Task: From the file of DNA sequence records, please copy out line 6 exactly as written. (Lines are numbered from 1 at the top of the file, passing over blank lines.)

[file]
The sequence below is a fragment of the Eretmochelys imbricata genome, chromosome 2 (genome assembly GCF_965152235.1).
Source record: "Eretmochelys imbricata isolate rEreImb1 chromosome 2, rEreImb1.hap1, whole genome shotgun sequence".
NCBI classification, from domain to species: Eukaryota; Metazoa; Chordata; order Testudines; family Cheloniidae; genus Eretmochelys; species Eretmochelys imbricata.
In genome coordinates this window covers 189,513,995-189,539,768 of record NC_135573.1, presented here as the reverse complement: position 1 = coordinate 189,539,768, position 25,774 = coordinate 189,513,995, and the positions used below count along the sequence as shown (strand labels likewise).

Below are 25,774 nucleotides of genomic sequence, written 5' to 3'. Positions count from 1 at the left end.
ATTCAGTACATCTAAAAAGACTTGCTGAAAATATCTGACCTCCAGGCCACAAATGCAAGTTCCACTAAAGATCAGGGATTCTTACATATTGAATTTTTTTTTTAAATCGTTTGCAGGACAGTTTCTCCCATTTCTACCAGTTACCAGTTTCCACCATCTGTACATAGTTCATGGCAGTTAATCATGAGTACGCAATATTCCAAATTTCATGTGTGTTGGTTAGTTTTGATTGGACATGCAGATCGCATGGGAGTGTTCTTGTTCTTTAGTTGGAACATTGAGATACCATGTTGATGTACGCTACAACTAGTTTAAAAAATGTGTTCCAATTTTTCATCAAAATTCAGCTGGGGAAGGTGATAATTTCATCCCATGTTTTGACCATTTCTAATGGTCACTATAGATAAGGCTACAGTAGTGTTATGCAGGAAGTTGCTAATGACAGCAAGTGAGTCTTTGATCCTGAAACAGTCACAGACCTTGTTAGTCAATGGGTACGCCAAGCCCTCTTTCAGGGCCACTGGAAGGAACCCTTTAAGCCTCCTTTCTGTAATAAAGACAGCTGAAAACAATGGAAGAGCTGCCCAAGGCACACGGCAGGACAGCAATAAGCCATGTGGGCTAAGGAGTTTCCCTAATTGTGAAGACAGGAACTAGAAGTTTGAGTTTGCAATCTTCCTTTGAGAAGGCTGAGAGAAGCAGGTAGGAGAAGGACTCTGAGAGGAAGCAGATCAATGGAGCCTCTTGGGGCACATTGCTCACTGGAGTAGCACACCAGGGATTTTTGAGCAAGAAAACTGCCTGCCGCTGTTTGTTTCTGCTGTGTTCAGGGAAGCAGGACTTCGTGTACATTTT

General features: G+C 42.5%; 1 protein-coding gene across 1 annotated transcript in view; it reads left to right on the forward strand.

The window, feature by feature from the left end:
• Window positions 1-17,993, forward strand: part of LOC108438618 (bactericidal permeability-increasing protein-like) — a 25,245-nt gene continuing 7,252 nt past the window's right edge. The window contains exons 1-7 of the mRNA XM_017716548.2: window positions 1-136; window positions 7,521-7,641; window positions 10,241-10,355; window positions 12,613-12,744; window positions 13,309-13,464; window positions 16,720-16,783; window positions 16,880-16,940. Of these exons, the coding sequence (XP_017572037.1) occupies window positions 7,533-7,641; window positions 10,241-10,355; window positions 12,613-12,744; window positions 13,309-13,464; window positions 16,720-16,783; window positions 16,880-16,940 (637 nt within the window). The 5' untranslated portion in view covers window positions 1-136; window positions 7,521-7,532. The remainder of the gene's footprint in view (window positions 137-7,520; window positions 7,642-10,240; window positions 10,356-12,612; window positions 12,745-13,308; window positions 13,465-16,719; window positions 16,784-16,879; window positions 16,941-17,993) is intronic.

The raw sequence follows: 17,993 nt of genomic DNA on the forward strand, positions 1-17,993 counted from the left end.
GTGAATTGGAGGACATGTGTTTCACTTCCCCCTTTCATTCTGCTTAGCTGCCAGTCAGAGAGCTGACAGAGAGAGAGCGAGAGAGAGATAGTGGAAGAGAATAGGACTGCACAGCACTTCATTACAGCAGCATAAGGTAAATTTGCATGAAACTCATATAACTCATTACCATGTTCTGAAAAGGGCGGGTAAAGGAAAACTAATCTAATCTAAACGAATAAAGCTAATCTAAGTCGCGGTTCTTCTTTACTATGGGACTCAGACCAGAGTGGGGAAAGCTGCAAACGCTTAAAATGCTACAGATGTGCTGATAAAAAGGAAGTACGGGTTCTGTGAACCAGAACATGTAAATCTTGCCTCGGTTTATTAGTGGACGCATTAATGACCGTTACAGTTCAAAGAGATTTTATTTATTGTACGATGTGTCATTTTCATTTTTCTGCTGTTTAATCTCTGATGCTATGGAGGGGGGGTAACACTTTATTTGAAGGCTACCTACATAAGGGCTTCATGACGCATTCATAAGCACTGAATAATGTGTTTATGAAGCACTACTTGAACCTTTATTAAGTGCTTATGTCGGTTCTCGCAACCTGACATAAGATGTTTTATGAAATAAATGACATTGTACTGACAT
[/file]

ATTCAGTACATCTAAAAAGACTTGCTGAAAATATCTGACCTCCAGGCCACAAATGCAAGTTCCACTAAAGATCAGGGATTCTTACATATTGAATTTTTTTTTTAAATCGTTTGCAGGACAGTTTCTCCCATTTCTACCAGTTACCAGTTTCCACCATCTGTACATAGTTCATGGCAGTTAATCATGAGTACGCAATATTCCAAATTTCATGTGTGTTGGTTAGTTTTGATTGGACATGCAGATCGCATGGGAGTGTTCTTGTTCTTTAGTTGGAACATTGAGATACCATGTTGATGTACGCTACAACTAGTTTAAAAAATGTGTTCCAATTTTTCATCAAAATTCAGCTGGGGAAGGTGATAATTTCATCCCATGTTTTGACCATTTCTAATGGTCACTATAGATAAGGCTACAGTAGTGTTATGCAGGAAGTTGCTAATGACAGCAAGTGAGTCTTTGATCCTGAAACAGTCACAGACCTTGTTAGTCAATGGGTACGCCAAGCCCTCTTTCAGGGCCACTGGAAGGAACCCTTTAAGCCTCCTTTCTGTAATAAAGACAGCTGAAAACAATGGAAGAGCTGCCCAAGGCACACGGCAGGACAGCAATAAGCCATGTGGGCTAAGGAGTTTCCCTAATTGTGAAGACAGGAACTAGAAGTTTGAGTTTGCAATCTTCCTTTGAGAAGGCTGAGAGAAGCAGGTAGGAGAAGGACTCTGAGAGGAAGCAGATCAATGGAGCCTCTTGGGGCACATTGCTCACTGGAGTAGCACACCAGGGATTTTTGAGCAAGAAAACTGCCTGCCGCTGTTTGTTTCTGCTGTGTTCAGGGAAGCAGGACTTCGTGTACATTTT